Dr. Miltos Ladikas holds senior research positions at the Institute of Technology Assessment and Systems Analysis, Karlsruhe Institute of Technology, Germany, and at the Centre for Professional Ethics, University of Central Lancashire, UK.
He has studied Social Psychology at the London School of Economics (M.Sc., PhD) with a focus on Societal Aspects in Biotechnology Developments. Since 1996, he has held research positions in UK and Germany specialising in science and society issues. He has coordinated a number of international projects in the areas of science and technology policy, technology assessment, ethics of scientific developments, public perceptions in science and technology, genetically modified foods and access to pharmaceuticals.
He advises the European Commission, the European Research Council, the European & Developing Countries Clinical Countries Partnership, and a number of National Research Funds, on socio-ethical issues in research.
His current work focuses on Global aspects of Technology Assessment, Responsible Innovation, Ethics in Science and Technology Policy, as well as, Science Diplomacy.
He has a long-lasting collaboration with Chinese Government think-tanks and institutes and has been instrumental in promoting Europe-China science in society collaborations. Amongst others, he is the editor of “Embedding society in science & technology policy: European and Chinese perspectives” and “Science & Technology Governance and Ethics: A Global Perspective from Europe, India and China”. For more details see: http://www.itas.kit.edu/english/staff_ladikas_miltos.php
Towards a common global analysis of social and ethical issues in “omics” research
The analysis of the social and ethical issues in “omics” developments should be seen within the wider context of national Science & Technology (S&T) discourses and the need to improve social acceptance for S&T developments. For instance, European and Chinese S&T are similar in their aims, ambitions and functionality in social development. Europe has declared the era of a “knowledge-based society” in which S&T plays a central role as the means to resolve the grand societal challenges. China’s view on “social development through science” also gives S&T a main role in the promotion of social welfare and dignified living. Both views place science very high up on the policy agenda, realising that scientific knowledge is a necessary component of every effort to improve living standards and offer sustainable solutions to grand challenges. But, where policy, science and the public converge, a number of debates emerge that require standard tools of analysis, particularly when one attempts to compare them at global level.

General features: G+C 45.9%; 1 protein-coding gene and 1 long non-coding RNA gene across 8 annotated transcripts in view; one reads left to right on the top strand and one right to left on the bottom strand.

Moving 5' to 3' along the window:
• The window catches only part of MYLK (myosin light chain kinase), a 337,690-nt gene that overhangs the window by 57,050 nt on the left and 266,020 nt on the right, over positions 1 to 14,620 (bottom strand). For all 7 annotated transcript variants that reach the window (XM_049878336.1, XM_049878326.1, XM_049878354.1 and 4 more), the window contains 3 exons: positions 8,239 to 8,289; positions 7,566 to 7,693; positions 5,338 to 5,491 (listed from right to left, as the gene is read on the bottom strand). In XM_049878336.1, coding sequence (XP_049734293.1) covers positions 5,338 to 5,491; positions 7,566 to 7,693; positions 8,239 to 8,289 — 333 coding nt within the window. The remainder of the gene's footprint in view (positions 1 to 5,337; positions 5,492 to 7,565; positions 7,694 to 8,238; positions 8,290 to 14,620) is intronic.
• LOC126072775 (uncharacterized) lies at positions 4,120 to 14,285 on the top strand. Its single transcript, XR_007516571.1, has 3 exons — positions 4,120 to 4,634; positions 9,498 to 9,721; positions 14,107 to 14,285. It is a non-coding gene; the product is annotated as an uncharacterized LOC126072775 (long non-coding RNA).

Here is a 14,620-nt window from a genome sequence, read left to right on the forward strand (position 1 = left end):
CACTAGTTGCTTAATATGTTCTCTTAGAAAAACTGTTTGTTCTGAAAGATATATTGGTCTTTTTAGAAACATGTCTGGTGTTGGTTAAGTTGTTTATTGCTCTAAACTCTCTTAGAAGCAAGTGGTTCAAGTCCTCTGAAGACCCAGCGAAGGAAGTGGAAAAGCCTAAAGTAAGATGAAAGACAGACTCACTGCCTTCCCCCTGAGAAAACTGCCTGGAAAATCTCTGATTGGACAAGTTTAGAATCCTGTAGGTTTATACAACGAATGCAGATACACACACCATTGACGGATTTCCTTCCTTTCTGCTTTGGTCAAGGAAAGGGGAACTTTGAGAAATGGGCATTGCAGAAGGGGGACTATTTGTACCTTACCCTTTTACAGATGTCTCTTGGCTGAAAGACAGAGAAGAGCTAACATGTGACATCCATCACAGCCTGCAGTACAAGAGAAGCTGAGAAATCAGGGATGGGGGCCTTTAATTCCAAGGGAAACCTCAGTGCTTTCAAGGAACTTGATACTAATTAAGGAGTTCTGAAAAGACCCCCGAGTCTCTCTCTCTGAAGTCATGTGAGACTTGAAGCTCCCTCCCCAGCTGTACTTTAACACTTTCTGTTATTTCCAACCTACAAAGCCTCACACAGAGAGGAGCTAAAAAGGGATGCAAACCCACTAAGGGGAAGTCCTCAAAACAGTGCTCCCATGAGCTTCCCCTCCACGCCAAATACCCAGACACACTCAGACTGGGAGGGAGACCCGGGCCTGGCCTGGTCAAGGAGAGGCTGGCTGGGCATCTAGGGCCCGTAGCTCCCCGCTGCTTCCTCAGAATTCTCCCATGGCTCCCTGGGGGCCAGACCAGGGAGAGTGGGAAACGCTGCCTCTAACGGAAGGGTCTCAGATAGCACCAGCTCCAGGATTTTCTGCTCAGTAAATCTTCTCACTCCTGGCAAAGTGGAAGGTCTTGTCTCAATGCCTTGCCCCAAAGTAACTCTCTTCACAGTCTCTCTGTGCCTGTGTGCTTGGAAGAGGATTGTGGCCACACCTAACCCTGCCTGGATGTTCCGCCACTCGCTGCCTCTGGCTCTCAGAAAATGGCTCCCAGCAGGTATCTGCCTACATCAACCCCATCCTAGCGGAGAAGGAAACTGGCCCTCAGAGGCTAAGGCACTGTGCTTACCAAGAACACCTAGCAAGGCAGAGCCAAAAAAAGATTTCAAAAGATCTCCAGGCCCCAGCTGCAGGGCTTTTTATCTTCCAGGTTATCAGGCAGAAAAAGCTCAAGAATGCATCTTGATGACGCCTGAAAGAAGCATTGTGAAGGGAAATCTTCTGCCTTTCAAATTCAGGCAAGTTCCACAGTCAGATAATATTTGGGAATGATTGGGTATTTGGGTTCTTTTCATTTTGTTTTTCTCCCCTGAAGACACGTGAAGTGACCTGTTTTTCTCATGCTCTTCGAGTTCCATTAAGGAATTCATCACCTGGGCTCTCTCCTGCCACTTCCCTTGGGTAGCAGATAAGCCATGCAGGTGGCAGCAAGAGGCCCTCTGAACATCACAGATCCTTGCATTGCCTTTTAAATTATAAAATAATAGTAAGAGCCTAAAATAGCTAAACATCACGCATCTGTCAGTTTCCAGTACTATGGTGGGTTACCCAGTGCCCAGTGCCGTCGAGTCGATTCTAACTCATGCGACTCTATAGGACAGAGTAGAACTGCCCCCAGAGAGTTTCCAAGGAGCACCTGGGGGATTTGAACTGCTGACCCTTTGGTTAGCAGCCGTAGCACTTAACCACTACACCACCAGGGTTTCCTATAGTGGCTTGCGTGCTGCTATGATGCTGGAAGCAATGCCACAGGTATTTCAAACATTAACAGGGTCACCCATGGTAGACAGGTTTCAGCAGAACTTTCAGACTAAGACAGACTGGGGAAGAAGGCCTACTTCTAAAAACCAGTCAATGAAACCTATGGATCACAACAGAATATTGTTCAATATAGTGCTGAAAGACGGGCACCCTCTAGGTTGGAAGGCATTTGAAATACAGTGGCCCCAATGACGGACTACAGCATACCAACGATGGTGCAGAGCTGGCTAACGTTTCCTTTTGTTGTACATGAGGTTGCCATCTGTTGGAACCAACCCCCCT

In order to understand the content and direction of the public debates in “omics” research at global level, we have developed a common analytical methodology that takes into consideration the dominant national values systems and their reflection in the national discourses. This is based on Technology Assessment (TA), that represents a formal advisory service in European S&T that is rapidly adopted at global level as a means of providing independent expert advice to policy makers but also of bringing science and society closer together.
Recent TA-inspired work comparing European and Chinese perspectives on synthetic biology is telling about the roots and direction of the national debates in “omics” research. Based on the analysis of the three main discourses of Innovation, Risk and Power & Control, it sets an example of a global approach that respects national cultural, political and social perspectives while attempting to standardise the tools of a global analysis. Results show that the Chinese public still holds science in high esteem and the discourse is informed by the full spectrum of national values, from promoting economic development (progress), protecting public health (harmony), safeguarding national security and coping with an ageing and growing population (peace), to addressing resource and environmental needs (sustainability). The pursuit of progress and affluence, pragmatism and developmentalism, prevail over potential health or environmental risks, that are perceived as acceptable compared to the enormous opportunities of the technology.
The European discourse revolves around the values of citizens’ rights and sustainability whereby, civil society organizations bring up concerns regarding biosafety and biosecurity, freedom of research, monopolization and increasing global inequalities, and demand a strict precautionary approach. The technology is supported for its potential contribution to a greener economy but it is also challenged for its detrimental effects on sustainability. This brings in a more inclusive perspective of the values of justice, solidarity and equality.
Ultimately, the analysis of the national “omics” debates provides a blueprint for the development of a Global TA approach that explores the relationship between science, society and policy at global level.